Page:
Draper and Kramer Mortgage Corporation (DKMC) has announced the opening of a new Los Angeles-area branch in Calabasas, Calif. The location was previously the branch of a local mortgage lender, and Draper and Kramer Mortgage Corp. is retaining the Branch Manager, top-producing Loan Originators and some support staff.
“This new branch is a big leap for us in the Los Angeles area,” said Paul Lueken, Chief Executive Officer of Draper and Kramer Mortgage. “Bringing an entire new office on board with a veteran group of leadership, origination and support talent is absolutely ideal, and that’s what we’ve done here. We couldn’t be more pleased.”
DKMC’s Calabasas branch will be managed by Daryl Wizelman, a 28-year veteran of the Los Angeles-area mortgage industry. Wizelman’s extensive credentials include 17 years of experience as the Owner and President of his own mortgage company, past leadership positions with several lenders in the region and an established name as a speaker, author, consultant and motivator.
“My team and I are very excited to be making this move, and I’m eager to welcome other opportunity-seeking mortgage professionals to join us as part of Draper and Kramer Mortgage Corp.,” said Wizelman. “One of my first actions with DKMC was to send out a recruiting letter to outside loan officers, and I’ve never had an easier time promoting a company. All I had to do was list the great loan products, aggressive rates, accessible leadership and other amazing resources we offer at DKMC. This is a fantastic development for local professionals in the mortgage industry, as well as consumers in the Los Angeles area.”
Three top-producing Loan Officers are also on the branch team: Randy Wagner, Moshe Niv and Curtis Abish. Together, the group originated more than $100 million in loans in 2017.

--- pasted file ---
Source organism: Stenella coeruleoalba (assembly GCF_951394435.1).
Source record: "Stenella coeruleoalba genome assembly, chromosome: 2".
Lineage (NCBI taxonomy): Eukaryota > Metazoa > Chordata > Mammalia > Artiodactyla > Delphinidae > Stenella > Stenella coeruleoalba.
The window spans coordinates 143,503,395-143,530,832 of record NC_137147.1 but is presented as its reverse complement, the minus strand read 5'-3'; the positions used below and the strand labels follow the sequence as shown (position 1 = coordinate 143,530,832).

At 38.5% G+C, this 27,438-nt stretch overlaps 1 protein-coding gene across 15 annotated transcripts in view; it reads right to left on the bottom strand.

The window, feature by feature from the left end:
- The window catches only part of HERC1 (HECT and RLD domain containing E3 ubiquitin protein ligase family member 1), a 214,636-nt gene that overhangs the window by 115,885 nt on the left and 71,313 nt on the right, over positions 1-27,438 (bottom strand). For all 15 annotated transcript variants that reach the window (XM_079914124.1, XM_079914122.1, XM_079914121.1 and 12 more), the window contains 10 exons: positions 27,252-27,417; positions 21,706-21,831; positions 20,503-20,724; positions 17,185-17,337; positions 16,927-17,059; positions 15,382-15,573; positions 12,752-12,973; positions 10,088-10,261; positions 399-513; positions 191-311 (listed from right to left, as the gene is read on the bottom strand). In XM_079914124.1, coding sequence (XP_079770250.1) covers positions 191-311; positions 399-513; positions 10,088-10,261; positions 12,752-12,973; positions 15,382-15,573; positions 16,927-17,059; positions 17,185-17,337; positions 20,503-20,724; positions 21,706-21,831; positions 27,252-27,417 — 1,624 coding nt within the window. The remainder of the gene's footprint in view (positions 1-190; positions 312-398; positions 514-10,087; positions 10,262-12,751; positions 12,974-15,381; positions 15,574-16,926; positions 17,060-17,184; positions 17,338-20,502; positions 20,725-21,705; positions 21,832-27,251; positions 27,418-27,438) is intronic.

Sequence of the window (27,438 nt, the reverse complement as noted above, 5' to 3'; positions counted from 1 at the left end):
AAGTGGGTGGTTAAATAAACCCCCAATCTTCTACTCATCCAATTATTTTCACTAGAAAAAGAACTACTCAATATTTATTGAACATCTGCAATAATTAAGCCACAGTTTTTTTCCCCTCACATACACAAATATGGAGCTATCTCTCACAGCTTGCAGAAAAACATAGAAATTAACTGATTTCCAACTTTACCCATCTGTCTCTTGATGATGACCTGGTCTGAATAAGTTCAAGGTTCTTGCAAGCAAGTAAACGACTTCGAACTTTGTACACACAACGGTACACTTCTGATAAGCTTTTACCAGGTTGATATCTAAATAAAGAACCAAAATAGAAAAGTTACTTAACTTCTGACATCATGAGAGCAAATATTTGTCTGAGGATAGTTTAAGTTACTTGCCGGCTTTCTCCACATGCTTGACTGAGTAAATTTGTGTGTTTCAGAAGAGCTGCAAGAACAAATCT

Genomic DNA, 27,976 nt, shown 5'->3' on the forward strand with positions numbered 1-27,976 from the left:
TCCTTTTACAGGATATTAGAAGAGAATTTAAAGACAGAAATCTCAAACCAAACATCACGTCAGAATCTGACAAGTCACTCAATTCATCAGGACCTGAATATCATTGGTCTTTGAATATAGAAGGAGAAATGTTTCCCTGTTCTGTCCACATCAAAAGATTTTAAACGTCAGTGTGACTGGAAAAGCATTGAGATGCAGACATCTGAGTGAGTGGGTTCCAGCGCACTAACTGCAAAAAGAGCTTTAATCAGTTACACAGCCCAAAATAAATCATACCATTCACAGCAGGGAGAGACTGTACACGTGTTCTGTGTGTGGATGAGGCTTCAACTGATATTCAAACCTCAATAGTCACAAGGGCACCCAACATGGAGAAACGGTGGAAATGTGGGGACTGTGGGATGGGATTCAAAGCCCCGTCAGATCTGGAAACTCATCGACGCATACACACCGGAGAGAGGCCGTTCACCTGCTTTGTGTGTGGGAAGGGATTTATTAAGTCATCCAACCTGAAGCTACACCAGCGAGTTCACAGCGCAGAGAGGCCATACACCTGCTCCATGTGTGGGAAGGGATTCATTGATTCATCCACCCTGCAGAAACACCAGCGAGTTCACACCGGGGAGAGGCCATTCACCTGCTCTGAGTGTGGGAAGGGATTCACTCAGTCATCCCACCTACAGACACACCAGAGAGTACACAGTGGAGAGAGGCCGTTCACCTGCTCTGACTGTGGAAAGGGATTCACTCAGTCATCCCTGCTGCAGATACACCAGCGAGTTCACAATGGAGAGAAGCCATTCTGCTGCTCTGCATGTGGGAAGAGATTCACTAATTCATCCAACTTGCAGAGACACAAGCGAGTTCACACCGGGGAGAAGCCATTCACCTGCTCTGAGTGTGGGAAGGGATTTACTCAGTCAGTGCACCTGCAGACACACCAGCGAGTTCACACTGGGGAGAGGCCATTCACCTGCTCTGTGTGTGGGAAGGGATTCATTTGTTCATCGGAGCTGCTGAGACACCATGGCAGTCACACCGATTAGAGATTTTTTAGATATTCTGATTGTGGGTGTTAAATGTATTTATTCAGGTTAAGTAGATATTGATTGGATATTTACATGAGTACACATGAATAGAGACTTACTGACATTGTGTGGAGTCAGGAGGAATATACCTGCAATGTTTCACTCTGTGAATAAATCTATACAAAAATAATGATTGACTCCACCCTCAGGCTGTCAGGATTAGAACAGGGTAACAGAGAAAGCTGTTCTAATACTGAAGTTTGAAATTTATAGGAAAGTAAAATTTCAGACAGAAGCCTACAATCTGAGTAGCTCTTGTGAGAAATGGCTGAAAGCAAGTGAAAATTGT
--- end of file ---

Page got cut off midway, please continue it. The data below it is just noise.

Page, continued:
The California cities of San Diego and Lemon Grove have announced plans to sell lots for $1.00 each to a nonprofit land trust that will use the land to construct residential property for middle-class families.
According to a San Diego Union-Tribune report, the maximum prices for the new three- to four-bedroom houses to be built on the lots will be $350,000. One project involves 16 lots on vacant land in the town of Nestor, near the Mexican border, while another has nine lots located next to state Highway 94.
However, the new homeowners will not own the land where their houses are located. Instead, households will buy the homes but lease land underneath. Home sales can only be made to buyers who meets the income requirements set up for this program—in this situation, sales prices are tied to 120 percent of the area median income or less, which would be an income of up to $102,750 for a family of five.
HomeBridge Financial Services Inc. has announced that Kelley Granger has joined the company in Northern California as Branch Manager of its Concord office. Granger is a 20-year veteran of the residential lending industry and well-respected throughout Northern California’s builder community for her ability to assist homebuyers with their mortgage needs.
“After working with some of the leading Bay Area and national residential builders for so many years, I’m acutely aware of the unique pain points the builder community faces when it comes to mortgage finance,” said Granger. “I chose to join HomeBridge because their platform not only has all of the facets needed to assist builders, but also operates with the speed and exemplary level of customer service that ensures the process goes smoothly for all parties involved.”